Why do people abandon projects? The answer may not be simple

Phillip Thomas

You’ve seen the tarped silhouette before—the barn-cocooned, garaged-entombed remnants of a machine lost to time. Trees growing through the engine bay, saplings sprouted from the food stores of rodents. You’ve probably driven past one for years at one point or another in your life, some slowly eroding hulk that slides further into neglect each time you see it. It’s hard to watch the rust grow underneath bubbles of paint that are slowly detaching from the sheetmetal, the headliner forming wispy fabric stalactites. For a lot of gearheads, the degeneration of an abandoned project car can be almost infuriating to watch. 

The recovery of an abandoned project and its rescue from the clutches of doom is a universally appealing story, and the documentation of “barn find” vehicles has become an automotive niche in its own right. The process is a small win for everyone—classic cars are a finite resource, and any one that’s brought back to life to be enjoyed again is considered an act of preservation. There’s a popular view that people who hoard a car aren’t taking care of it. Letting it sit is considered by many to be an act of spite, a conscious attack on the machine’s well-being. These stalled projects have provoked some extreme reactions, too, with some risking prison time to rescue a vehicle from another’s neglectful clutches.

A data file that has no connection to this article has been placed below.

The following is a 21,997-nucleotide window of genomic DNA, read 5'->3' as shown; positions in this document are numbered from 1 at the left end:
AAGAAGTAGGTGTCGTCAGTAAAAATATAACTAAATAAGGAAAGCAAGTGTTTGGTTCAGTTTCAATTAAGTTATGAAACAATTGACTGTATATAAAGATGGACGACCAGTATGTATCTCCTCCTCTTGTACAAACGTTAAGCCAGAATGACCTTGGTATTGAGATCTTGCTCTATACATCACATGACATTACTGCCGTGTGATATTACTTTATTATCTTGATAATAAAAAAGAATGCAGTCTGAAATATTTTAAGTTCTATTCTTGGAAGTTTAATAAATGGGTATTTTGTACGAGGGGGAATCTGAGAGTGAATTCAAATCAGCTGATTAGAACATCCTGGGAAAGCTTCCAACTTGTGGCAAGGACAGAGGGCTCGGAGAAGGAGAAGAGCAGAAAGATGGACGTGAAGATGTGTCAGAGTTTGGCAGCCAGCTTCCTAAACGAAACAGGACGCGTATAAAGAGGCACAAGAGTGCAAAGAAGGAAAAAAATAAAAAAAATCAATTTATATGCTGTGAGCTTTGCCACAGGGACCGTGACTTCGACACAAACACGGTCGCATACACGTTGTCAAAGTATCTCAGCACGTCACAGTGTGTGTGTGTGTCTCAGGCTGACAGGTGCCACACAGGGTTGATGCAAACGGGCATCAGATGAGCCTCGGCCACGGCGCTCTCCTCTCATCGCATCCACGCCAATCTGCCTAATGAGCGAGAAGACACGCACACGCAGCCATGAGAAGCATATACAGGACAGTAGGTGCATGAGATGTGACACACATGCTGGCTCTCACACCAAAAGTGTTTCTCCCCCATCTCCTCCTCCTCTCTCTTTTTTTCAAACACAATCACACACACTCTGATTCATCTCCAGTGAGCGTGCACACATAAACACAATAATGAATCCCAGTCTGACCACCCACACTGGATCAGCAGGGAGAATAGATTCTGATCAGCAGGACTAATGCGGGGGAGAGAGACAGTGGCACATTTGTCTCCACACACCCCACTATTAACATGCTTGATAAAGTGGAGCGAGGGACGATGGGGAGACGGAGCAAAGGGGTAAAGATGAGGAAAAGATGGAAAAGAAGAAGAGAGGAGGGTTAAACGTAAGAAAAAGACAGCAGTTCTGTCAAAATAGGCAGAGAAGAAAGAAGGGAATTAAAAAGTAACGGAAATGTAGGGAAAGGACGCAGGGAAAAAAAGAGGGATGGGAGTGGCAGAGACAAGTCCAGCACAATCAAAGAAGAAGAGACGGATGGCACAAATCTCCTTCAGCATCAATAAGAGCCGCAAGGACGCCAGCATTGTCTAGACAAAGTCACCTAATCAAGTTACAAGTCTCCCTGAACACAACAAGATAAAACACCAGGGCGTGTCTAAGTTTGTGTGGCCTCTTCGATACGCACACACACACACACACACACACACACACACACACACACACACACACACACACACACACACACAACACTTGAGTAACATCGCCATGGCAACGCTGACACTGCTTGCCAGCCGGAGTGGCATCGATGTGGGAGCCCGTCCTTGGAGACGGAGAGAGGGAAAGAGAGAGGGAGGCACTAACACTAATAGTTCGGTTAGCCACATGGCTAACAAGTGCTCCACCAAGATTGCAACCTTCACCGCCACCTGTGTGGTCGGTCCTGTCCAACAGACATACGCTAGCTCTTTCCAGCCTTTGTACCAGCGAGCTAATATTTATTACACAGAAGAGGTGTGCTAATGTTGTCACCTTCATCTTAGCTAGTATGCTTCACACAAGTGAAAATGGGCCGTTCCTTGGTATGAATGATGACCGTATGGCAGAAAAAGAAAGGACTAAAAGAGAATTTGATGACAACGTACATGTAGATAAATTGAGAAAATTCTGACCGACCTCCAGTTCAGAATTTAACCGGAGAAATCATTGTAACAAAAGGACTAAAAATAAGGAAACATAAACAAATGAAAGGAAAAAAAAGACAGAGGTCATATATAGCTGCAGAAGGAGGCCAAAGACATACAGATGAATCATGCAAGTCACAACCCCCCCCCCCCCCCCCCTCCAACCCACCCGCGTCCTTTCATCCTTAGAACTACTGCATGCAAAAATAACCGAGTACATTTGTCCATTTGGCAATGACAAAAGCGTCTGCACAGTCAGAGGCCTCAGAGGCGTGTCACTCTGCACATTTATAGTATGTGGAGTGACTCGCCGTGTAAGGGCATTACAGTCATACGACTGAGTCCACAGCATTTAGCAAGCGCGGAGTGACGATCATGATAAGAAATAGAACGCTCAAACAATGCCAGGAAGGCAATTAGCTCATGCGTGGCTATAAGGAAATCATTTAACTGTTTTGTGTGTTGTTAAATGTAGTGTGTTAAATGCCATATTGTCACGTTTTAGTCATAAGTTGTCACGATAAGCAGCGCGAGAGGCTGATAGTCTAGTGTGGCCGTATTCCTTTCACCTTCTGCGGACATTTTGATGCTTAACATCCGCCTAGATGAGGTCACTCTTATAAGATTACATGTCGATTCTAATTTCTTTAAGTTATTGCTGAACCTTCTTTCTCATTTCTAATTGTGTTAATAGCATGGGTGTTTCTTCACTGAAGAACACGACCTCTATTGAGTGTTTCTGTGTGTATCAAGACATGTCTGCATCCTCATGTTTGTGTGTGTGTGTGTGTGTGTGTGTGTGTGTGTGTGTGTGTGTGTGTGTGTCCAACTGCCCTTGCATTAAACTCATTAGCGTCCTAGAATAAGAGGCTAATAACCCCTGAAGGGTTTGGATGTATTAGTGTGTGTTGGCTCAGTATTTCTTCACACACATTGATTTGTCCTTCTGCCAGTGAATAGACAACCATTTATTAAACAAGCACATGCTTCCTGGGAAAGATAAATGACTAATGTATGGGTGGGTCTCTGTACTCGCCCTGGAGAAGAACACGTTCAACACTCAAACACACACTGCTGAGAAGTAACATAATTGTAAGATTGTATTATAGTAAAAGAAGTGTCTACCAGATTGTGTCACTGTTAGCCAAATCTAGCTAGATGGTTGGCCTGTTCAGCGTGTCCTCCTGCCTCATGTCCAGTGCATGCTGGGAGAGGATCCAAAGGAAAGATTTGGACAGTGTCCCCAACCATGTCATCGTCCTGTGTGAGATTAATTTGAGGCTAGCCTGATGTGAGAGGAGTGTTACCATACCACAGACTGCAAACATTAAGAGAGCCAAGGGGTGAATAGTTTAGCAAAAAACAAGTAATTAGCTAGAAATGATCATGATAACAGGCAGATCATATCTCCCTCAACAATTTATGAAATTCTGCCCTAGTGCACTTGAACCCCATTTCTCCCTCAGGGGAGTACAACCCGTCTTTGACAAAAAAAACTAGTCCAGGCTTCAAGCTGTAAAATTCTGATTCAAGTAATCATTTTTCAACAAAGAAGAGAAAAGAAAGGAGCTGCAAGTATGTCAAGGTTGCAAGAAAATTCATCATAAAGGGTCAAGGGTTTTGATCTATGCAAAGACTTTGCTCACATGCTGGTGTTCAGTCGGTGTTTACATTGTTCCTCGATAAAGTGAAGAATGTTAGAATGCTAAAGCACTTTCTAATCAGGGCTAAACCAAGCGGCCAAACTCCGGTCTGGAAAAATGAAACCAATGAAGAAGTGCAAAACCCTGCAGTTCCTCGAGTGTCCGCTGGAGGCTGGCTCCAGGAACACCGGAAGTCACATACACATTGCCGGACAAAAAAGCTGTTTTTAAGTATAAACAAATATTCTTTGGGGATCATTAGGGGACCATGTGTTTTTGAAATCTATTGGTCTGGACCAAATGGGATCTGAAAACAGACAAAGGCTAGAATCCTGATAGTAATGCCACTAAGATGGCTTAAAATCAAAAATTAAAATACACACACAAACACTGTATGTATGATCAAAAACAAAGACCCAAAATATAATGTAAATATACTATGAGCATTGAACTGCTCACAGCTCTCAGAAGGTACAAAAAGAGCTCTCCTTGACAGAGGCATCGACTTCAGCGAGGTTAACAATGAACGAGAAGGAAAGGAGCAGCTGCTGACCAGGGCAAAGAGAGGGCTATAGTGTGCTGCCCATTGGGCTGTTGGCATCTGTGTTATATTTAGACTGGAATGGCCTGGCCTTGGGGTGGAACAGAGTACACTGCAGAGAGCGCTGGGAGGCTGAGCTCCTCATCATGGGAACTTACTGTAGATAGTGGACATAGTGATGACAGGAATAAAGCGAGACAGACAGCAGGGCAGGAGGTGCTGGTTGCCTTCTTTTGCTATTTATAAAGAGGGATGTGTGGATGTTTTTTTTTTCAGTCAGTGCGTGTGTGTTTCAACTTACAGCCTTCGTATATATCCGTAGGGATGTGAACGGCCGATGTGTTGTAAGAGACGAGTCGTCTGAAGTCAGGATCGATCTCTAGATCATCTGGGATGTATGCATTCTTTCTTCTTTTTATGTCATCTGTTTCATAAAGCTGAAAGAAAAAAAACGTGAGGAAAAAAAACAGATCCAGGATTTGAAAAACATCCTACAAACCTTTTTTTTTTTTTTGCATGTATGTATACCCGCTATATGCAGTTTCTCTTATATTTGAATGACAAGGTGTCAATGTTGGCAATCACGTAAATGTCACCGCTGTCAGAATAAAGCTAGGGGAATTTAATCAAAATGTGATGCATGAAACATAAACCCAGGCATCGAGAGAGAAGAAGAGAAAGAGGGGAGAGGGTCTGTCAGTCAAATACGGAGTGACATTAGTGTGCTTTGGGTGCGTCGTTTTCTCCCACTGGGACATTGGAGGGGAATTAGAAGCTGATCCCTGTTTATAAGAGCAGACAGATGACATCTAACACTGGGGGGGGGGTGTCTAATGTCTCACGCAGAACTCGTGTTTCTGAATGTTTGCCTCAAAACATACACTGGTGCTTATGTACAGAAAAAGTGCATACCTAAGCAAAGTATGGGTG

The flipside became my own situation years ago while looking over the yellow 1970 Gremlin that was sitting in my garage. I had rescued it from behind a rental house in Venice Beach, but it was becoming increasingly clear that I couldn’t give it the restoration it required. Too many things ahead on the to-do list, changing priorities. The Gremmie, though, deserved more—preservation and stewardship. The owner of NHRA’s BB/GS record, and one of the earliest turbocharged combos in drag racing, the Sassy Gremlin had lived a brief but brutal period of dominance. Little remained of the original car other than the sheetmetal and glass. Supported by a four-linked Chevy truck axle up front with an Olds-Pontiac 9.3-inch axle on ladder bars in back, it had been carved up to house a 354 Hemi with a blower (and, later, a pair of Garrett turbos). The Gremlin never even turned street miles with its original engine; Paul Pittman, the owner, had Ricker Motors pull the driveline at the dealership when it was sold new.